The Academic “Offseason”: Give Centers A Try

Have you ever heard the term “offseason”? It’s usually a reference to athletics: the part of the year where your sport isn’t in session. You don’t HAVE to practice, but when the new season begins, it’ll be obvious who put in the work during the offseason. As the school year came to a close, it occurred to me that summer is our kids’ academic offseason. That isn’t to say school should be a competition or that a kid is falling behind if they’re spending more time learning life lessons than reading, writing, and arithmetic.

academic offseason

Common sense is equally as valuable, if not far more, than book smarts. But ideally our kids would have both, right? Enter: our off season training plan.

I stay at home with my kids so what works for me may not work for another. But whether you’re working full time, part time, or staying home, I’m assuming we all share the experience of figuring out how to entertain our kids on nights and weekends.

We’re a month into summer and I stumbled onto a strategy that’s been pretty effective thus far. I’m modeling the independent learning time our kids have at school each day.

Your school might call it stations, free time, or activity hubs; our school calls it “centers”.

I’ve begun setting up centers around our big kitchen table most afternoons. Right now we have:

-Puzzle Center
-Art Center
-Workbook Center
-Memory Verse Center
-Magnet/Building Center
-Imaginative Play Center (our is a tabletop Bluey playhouse where the kids reenact episodes of Bluey they’ve watched before)

I don’t ever force it. The kids don’t see it as a chore. I would guess we do it 4 times a week Monday-Saturday.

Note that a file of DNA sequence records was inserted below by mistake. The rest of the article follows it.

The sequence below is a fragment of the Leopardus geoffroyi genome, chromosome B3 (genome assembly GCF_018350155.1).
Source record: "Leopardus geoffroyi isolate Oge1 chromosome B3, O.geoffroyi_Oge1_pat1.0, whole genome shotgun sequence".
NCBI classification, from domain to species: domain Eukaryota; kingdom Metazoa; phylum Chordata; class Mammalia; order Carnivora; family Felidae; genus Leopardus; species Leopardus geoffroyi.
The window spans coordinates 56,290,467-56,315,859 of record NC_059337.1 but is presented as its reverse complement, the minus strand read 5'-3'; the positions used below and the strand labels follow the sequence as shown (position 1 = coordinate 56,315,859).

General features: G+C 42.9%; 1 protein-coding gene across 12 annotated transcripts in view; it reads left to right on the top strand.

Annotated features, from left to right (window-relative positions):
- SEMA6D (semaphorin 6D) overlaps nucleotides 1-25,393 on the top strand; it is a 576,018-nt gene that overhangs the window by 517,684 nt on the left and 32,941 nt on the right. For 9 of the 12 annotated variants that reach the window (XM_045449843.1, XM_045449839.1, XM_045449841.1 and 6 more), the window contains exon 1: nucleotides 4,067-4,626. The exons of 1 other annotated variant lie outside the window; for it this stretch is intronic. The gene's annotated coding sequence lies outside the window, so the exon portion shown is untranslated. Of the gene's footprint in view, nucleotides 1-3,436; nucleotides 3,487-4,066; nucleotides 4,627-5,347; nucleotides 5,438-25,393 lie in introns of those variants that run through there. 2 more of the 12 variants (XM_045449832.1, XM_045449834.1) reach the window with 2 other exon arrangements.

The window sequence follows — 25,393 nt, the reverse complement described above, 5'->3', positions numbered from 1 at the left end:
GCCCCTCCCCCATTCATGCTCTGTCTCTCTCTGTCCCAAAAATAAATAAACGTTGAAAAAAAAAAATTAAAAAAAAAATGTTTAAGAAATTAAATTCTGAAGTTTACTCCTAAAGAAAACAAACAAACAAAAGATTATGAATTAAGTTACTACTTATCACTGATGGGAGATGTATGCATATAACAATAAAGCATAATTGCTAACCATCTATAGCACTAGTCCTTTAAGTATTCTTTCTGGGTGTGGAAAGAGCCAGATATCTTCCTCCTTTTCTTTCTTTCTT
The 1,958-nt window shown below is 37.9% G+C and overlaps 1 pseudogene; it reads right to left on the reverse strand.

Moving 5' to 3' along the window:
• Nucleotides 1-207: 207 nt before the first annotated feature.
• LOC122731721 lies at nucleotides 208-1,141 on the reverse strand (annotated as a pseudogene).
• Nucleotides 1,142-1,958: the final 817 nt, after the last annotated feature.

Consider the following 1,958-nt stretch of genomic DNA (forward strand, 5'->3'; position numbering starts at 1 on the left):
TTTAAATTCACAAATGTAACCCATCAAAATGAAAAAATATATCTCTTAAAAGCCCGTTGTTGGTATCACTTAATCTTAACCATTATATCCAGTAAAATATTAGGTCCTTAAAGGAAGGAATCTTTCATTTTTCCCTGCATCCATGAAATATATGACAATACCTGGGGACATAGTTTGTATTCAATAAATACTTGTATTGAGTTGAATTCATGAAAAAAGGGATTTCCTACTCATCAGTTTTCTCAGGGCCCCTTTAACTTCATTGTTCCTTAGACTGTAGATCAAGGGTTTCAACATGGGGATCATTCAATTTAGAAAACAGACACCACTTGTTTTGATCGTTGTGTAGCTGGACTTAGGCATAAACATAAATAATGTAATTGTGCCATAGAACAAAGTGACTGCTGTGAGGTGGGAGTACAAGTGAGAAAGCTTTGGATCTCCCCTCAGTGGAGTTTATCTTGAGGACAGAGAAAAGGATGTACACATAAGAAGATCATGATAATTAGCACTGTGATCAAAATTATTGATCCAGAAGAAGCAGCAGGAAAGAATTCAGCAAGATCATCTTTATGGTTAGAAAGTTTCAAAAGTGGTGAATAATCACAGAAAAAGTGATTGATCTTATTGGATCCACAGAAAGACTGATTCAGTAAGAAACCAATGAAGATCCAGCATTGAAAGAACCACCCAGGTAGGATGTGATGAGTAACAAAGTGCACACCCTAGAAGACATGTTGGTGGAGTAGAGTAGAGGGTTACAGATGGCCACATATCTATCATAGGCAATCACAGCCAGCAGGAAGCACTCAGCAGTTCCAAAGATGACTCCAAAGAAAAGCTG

Most of the time, they ask for centers!

I’ve enjoyed this time immensely with my children. My kids are 6, 4, and 2 years old and we do centers when the 2 year old is napping.

Before we started, my 4 year old could barely write his name.

With individual attention, he’s made drastic improvements. Dedicating this small amount of time during the week to work on their struggle areas has been incredibly beneficial. My 6 year old has transitioned from sounding out words to reading full beginner books on her own in a very short amount of time.

I’m including links to some workbooks, colors, and other tools I’ve been using. Overall, I spent a little over $30 towards this pseudo school. (We already had puzzles, coloring books, and magnet tiles.)

For some of you, that might be a drop in the bucket. For others, that might be a couple days worth of groceries. Wherever you land, I urge you to see this as an investment that will pay dividends tenfold.

The knowledge added to their little creative spongey minds will be worth every penny.

I encourage every mom (and dad) out there to give “academic offseason training” a try. When they go back to school in the fall, I’m sure their teachers will be happy you did!

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